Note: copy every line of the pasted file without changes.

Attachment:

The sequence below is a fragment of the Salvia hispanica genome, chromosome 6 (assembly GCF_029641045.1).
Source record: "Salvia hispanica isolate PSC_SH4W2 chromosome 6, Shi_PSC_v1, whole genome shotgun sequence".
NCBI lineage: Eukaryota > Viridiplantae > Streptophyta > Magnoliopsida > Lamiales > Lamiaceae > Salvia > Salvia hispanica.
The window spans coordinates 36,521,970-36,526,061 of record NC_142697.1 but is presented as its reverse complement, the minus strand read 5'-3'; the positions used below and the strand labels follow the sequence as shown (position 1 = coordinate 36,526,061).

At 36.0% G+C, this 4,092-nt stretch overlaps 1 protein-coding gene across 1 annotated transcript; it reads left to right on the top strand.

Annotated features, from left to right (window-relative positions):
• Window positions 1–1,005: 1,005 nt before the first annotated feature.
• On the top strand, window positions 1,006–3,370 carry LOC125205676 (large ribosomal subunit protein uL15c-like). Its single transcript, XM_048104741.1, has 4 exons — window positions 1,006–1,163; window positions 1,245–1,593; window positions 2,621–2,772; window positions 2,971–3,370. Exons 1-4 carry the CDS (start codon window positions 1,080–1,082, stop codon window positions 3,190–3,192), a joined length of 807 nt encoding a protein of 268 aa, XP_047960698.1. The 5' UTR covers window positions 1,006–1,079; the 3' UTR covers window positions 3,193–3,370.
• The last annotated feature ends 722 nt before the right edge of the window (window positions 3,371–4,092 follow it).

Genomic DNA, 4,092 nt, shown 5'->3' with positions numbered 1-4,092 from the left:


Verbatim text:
The sequence below is a fragment of the Salvia hispanica genome, chromosome 6 (assembly GCF_029641045.1).
Source record: "Salvia hispanica isolate PSC_SH4W2 chromosome 6, Shi_PSC_v1, whole genome shotgun sequence".
NCBI lineage: Eukaryota > Viridiplantae > Streptophyta > Magnoliopsida > Lamiales > Lamiaceae > Salvia > Salvia hispanica.
The window spans coordinates 36,521,970-36,526,061 of record NC_142697.1 but is presented as its reverse complement, the minus strand read 5'-3'; the positions used below and the strand labels follow the sequence as shown (position 1 = coordinate 36,526,061).

At 36.0% G+C, this 4,092-nt stretch overlaps 1 protein-coding gene across 1 annotated transcript; it reads left to right on the top strand.

Annotated features, from left to right (window-relative positions):
• Window positions 1–1,005: 1,005 nt before the first annotated feature.
• On the top strand, window positions 1,006–3,370 carry LOC125205676 (large ribosomal subunit protein uL15c-like). Its single transcript, XM_048104741.1, has 4 exons — window positions 1,006–1,163; window positions 1,245–1,593; window positions 2,621–2,772; window positions 2,971–3,370. Exons 1-4 carry the CDS (start codon window positions 1,080–1,082, stop codon window positions 3,190–3,192), a joined length of 807 nt encoding a protein of 268 aa, XP_047960698.1. The 5' UTR covers window positions 1,006–1,079; the 3' UTR covers window positions 3,193–3,370.
• The last annotated feature ends 722 nt before the right edge of the window (window positions 3,371–4,092 follow it).

Genomic DNA, 4,092 nt, shown 5'->3' with positions numbered 1-4,092 from the left: